One of the hottest new topics around is biofuels.
But, what are biofuels? Can they save the planet? Can your vehicle utilize them?
It’s a complex topic, but we’re here to help.
Let’s hop into it! We’ll show you everything you ever wanted to know about biofuels, where they come from, and if they’re the right choice for you and your uses.
So, What Are Biofuels?
While they only now seem to be really hitting the market, the truth is that a few varieties of them have been around since cars have been around.
The oil industry has a lot of pull, however, and at the beginning of the 1900s, cheap gasoline and other petroleum derivatives and a powerful oil lobby put them on the back burner. Interest has begun to resurge as people have become more environmentally conscious. They’re also more aware that oil is a limited resource in the long run.
The easiest way to define them is as renewable, biologically-sourced components.
While there’s some assertion that the Model T was originally designed to run on ethanol — one of the most common biofuels — that doesn’t seem to be true. Henry Ford was quite adamant that sooner or later we’d source our fuel from organic matter, however.
The most commonly utilized biofuel, apart from ethanol additives to everyday gasoline, is known as biodiesel. While the future of using ethanol as a fuel isn’t quite cut and dry, it would appear that biodiesel is here to stay.
Biodiesel is produced from waste oils. Commercial kitchens and other big sources of waste oils are an environmental concern in their own right, so it’s good to have a way to keep the energy moving.
Are There Any Disadvantages?
The biggest thing that concerns the end consumer, especially with ever-increasing ethanol additives to gasoline, is how it will affect them. The truth is that ethanol additives, combined with the rising prices of gasoline, have made many consumers unhappy.
The main reason is that ethanol contains less potential energy. This lower rating means that fuel economy has gone down.
There are two main varieties of ethanol mixed fuel. E15 which is fine for most vehicles to run without modification and E85 which is available primarily in the Midwest and requires a flex-fuel vehicle.
Biodiesel, on the other hand, can run in any diesel engine. At least for a time. There’s some concern that it’s more corrosive on certain parts which are usually safe to run with diesel, particularly rubber components such as hoses.
The biggest concern for most people is that biodiesel ends up being more expensive than mineral diesel. That cost may come down in the future. But, as it stands, pure biodiesel runs at about $.85 more per gallon than standard diesel.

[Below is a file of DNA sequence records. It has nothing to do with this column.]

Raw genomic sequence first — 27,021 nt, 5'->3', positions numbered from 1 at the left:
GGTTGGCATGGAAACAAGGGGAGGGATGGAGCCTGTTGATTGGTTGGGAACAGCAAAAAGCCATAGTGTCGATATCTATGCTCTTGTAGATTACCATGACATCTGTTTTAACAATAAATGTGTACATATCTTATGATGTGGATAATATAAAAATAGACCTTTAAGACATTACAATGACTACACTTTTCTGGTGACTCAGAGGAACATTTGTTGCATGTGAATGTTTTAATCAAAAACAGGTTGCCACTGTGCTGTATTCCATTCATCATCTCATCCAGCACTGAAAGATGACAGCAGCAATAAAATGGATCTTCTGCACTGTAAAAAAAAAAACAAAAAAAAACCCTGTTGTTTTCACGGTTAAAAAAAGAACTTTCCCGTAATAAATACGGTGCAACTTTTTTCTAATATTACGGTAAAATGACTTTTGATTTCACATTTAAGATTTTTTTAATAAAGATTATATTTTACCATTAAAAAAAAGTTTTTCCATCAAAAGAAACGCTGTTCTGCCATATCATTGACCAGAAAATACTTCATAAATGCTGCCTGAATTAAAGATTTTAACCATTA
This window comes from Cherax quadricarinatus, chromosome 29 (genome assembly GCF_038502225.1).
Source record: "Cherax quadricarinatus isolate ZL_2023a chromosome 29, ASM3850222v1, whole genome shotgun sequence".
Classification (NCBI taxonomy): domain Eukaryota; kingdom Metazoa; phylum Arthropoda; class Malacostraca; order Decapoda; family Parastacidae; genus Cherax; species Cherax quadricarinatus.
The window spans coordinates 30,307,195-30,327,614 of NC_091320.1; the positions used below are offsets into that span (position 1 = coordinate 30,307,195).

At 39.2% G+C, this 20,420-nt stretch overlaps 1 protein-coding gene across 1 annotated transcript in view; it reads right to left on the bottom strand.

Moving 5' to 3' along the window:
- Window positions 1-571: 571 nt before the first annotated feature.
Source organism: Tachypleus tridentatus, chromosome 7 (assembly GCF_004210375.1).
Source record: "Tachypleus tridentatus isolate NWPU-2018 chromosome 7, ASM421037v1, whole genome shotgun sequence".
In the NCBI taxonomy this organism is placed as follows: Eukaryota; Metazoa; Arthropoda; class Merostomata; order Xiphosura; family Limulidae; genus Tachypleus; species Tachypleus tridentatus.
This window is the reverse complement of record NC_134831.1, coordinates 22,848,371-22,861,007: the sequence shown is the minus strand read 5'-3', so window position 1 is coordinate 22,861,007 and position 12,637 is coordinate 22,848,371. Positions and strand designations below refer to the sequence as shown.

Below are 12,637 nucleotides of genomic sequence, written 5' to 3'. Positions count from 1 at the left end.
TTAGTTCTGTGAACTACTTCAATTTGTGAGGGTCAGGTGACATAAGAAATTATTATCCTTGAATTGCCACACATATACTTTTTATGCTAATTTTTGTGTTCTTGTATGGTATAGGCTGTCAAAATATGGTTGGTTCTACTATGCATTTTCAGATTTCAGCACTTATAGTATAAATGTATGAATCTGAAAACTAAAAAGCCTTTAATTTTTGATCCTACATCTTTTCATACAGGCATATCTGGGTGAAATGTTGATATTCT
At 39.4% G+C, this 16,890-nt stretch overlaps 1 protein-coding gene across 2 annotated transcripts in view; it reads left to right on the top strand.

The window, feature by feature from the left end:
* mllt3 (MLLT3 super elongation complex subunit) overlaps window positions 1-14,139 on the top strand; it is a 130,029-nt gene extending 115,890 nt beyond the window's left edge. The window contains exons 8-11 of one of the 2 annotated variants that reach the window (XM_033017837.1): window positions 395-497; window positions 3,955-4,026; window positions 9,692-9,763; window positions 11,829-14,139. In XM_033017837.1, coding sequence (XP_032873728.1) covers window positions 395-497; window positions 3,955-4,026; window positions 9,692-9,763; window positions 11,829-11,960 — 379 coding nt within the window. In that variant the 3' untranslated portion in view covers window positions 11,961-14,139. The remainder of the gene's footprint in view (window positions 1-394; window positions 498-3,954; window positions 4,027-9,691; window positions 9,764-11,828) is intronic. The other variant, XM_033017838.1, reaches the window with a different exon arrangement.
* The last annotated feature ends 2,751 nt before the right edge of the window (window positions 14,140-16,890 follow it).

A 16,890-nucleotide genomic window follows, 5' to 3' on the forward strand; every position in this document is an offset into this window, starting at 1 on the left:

What Does the Future Look Like for Biofuels?
The outlook for biofuels is remarkably good. The biofuel industry had a $168 billion market as of 2016. Where there’s money to be made, there are always going to be people coming and going.
The biofuel industry is actually older than the oil industry itself. Ethanol and methanol have been used as fuel since distillation was first discovered.
There also some exciting new developments coming along on both sides of the supply chain. The EPA, for instance, is pushing for increased use of biofuels and even some of Big Oil is getting in on the act with algae-based biofuel. While the technology turned out to be something of a bust, it may be possible to reignite it in the future.
The truth is that new biofuels are being studied all the time, so it’s hard to say that the industry is going under. Ethanol and biodiesel alone are enough to hold the industry up for the time being.
Essentially, the future is looking pretty bright.
Using Biofuels Today
Much has been made of the fact that ethanol contains so much less energy than the majority of petroleum fuels. It also requires some pretty big differences in cars, especially when it comes to ignition timing.
For example, E85 finds itself currently able to be used only in flex-fuel vehicles. You can find E15 at pretty much every pump across the nation, though.
Biodiesel, on the other hand, is still more expensive than mineral diesel. It has roughly the same energy capacity but there are some things that need to be ironed out.
The esters in the oils can make using higher percentage biodiesels a bit iffy, especially on older vehicles which might already have their rubber parts going bad. Anything built prior to 1993 should have their rubber replaced before you begin using high percentage biodiesel.
The problems with both are surmountable, but unless your vehicle is specifically made to use biofuels you may run into some problems. Conversion is possible for most modern vehicles, however, so not all hope is lost.
Environmental Benefits of Biofuels
The biggest thing which biofuels have going for them right now is that they’re sustainable. The effects of our entire civilization running out of the corn, wheat, and vegetable oils used to produce them have much more dire consequences than just not being able to fuel up.
They’re also designed to run in a carbon neutral matter.
Both are fairly energy-intensive to produce. But in the end, more efficient systems may be exactly what we need to make them viable as a primary fuel source in the future.
A Bright Future, Not a Flash in the Pan
What are biofuels?
They’re one of the main measures going on to save the planet right now. Since they pull carbon back out of the system and don’t have the intensive effects of oil drilling, many are hoping we can make the switch entirely.
This isn’t some hippy, green technology. Imagine a future where logistics can create their own fuel from waste, where fuel for internal combustion engines actually becomes sustainable, and where clean-burning fuel is used everywhere.
If you want to learn more about biofuels, then we recommend you check out our page on them. There’s a lot to learn, and knowing is half the battle.